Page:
US President Barack Obama insisted on Thursday he would not let the fate of fugitive intelligence leaker Edward Snowden ruin ties with Russia and China, but Washington warned Ecuador not to give him asylum.
Snowden is wanted by the US authorities for leaking sensational details of vast US surveillance programs.
The Kremlin says he has been in the transit zone of Moscow’s Sheremetyevo Airport since he arrived on a flight from Hong Kong on Sunday.
Ecuador, seen as his most likely eventual destination, on Thursday denied claims by WikiLeaks that it had given Snowden a “safe passage” document.
And in Quito, Ecuadoran President Rafael Correa told reporters that the government had not yet considered his case.
“We would probably examine it, but for now he is in Russia,” he added.
However, the affair has already triggered a war of words between the US and Ecuador. It also risks further aggravating tensions between Washington and Moscow, as well as Beijing, already strained over the Syria conflict.
Obama nevertheless made it clear there were limits to what the US would do to catch Snowden.
“I am not going to be scrambling jets to get a 29-year-old hacker,” he said on Thursday during a visit to Senegal, giving the wrong age for the former National Security Agency (NSA) technician, who recently turned 30.
Obama indicated he did not want to ruin ties with Moscow and Beijing for the sake of Snowden, but also rejected any “wheeling and dealing” over the intelligence specialist.
However, Ecuador’s leftist government thumbed its nose at Washington on Thursday by renouncing US trade benefits, claiming it had become an instrument of “blackmail,” and offering to pay for human rights training in the US in response to pressure over asylum for Snowden.
“Ecuador will not accept pressures or threats from anyone, and it does not traffic in its values or allow them to be subjugated to mercantile interests,” government spokesman Fernando Alvarado said at a news conference.
In a cheeky jab at the US spying program that Snowden unveiled through leaks to the media, the South American nation offered US$23 million per year to finance human rights training in the US.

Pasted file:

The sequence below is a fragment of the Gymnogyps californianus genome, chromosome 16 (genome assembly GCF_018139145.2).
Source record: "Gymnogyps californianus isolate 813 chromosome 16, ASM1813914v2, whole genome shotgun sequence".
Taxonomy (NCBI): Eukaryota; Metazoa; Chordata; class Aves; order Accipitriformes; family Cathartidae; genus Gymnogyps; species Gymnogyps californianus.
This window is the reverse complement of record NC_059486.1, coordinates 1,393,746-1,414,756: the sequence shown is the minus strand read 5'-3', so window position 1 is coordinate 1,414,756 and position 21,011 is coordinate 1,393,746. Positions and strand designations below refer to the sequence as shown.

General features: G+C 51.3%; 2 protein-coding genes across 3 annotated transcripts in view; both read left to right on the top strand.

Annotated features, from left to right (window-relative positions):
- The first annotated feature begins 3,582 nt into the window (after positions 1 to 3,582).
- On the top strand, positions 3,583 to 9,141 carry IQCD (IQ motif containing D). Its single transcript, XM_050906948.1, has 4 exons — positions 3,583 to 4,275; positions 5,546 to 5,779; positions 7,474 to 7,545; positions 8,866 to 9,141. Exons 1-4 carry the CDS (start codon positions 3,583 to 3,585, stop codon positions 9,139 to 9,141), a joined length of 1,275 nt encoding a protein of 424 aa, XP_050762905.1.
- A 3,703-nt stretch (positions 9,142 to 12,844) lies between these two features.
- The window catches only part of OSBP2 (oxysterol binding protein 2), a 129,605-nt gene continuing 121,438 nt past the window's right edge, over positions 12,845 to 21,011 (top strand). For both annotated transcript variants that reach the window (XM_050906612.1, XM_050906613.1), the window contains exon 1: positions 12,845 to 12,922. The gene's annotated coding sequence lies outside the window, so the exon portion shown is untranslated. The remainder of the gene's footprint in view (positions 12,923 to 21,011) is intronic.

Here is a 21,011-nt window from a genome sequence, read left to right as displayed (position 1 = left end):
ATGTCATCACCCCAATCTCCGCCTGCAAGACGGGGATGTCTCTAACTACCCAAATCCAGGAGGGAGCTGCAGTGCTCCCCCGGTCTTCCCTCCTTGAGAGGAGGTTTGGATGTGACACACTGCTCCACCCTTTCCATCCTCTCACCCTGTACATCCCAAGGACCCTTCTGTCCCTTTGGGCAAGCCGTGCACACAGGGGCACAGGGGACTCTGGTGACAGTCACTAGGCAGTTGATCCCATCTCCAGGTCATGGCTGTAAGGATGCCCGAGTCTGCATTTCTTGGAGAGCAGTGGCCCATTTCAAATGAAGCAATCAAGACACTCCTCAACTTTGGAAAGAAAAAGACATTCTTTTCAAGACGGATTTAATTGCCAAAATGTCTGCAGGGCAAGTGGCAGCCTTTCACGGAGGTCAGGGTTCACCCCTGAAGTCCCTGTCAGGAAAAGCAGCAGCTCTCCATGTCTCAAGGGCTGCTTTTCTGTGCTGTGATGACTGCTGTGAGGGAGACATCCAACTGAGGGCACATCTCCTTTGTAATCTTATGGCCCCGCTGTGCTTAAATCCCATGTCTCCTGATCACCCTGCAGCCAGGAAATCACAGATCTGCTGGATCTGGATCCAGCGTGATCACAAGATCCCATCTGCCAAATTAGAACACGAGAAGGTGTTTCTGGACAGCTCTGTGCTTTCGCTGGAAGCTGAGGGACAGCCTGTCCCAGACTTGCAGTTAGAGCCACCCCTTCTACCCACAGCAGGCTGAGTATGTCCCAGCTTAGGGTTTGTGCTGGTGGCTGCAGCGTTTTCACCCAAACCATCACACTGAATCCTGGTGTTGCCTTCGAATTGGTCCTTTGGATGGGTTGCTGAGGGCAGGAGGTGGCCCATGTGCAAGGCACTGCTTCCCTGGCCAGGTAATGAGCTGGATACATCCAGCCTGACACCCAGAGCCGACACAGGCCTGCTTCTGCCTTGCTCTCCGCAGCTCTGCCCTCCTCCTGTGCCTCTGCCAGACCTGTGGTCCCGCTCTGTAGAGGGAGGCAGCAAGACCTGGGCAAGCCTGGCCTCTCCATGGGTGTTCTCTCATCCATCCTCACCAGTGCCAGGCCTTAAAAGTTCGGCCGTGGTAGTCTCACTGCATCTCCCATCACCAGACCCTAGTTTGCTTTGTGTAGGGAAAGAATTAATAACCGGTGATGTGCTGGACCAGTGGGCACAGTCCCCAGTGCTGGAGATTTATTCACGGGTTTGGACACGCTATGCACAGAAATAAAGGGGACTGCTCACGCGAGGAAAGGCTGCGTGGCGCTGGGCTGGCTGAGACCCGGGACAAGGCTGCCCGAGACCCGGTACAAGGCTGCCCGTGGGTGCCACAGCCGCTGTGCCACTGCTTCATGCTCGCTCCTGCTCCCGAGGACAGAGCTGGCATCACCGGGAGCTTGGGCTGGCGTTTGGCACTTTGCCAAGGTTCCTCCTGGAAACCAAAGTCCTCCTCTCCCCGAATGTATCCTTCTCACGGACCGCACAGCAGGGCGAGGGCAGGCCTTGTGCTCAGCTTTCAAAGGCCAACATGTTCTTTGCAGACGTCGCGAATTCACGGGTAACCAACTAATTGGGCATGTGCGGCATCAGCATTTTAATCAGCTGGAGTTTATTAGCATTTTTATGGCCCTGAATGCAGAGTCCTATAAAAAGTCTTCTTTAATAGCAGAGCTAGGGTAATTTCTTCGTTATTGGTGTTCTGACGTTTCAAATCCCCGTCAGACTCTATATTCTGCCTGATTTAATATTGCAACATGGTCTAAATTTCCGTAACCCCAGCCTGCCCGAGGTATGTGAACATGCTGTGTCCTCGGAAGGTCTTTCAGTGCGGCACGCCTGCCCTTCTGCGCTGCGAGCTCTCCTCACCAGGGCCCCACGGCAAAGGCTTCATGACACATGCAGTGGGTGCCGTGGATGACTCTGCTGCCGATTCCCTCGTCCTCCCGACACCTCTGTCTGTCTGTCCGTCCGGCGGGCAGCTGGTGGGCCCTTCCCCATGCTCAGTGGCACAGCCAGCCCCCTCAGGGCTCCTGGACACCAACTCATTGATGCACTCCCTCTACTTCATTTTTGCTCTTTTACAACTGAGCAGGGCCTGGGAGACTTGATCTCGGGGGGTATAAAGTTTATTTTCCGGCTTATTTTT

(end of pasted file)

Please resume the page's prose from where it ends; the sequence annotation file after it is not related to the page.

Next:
The funding would be destined to help “avoid violations of privacy, torture and other actions that are denigrating to humanity,” Alvarado said.
He said the amount was the equivalent of what Ecuador gained each year from the trade benefits.
In response, Washington told Quito it wanted to maintain good economic relations but warned that granting asylum to Snowden would cause “grave difficulties” for bilateral ties.
Venezuelan President Nicolas Maduro meanwhile said Caracas would “almost certainly” grant political asylum to Snowden if he applied.
Maduro, who like Correa is a leftist anti-US populist, is expected in Moscow next week for an energy summit.
Meanwhile, a former high-ranking US military officer is being probed for allegedly leaking details about a US cyberattack on Iran, a US media report said on Thursday.
Citing unnamed legal sources, NBC News said retired US Marine General James Cartwright has been told he is under investigation for allegedly disclosing details about the Stuxnet attack on Iran’s nuclear facilities.
Cartwright, 63, is the former vice chairman of the Joint Chiefs of Staff. The four-star general retired from the military in August 2011.
Stuxnet, tailored specifically to target Iran’s uranium enrichment operation, struck Iran in 2010 and reportedly dealt a serious blow to its disputed nuclear program.
In its report, NBC referenced a New York Times story published last year that mentioned Cartwright.
The story also said the NSA had developed Stuxnet in tandem with the Israelis.
NBC News, again citing unnamed legal sources, said an original FBI investigation into the Stuxnet leak had focused on a possible White House source. By last year however, agents were honing on on Cartwright, it added.
The US Department of Justice did not immediately respond to a request for comment.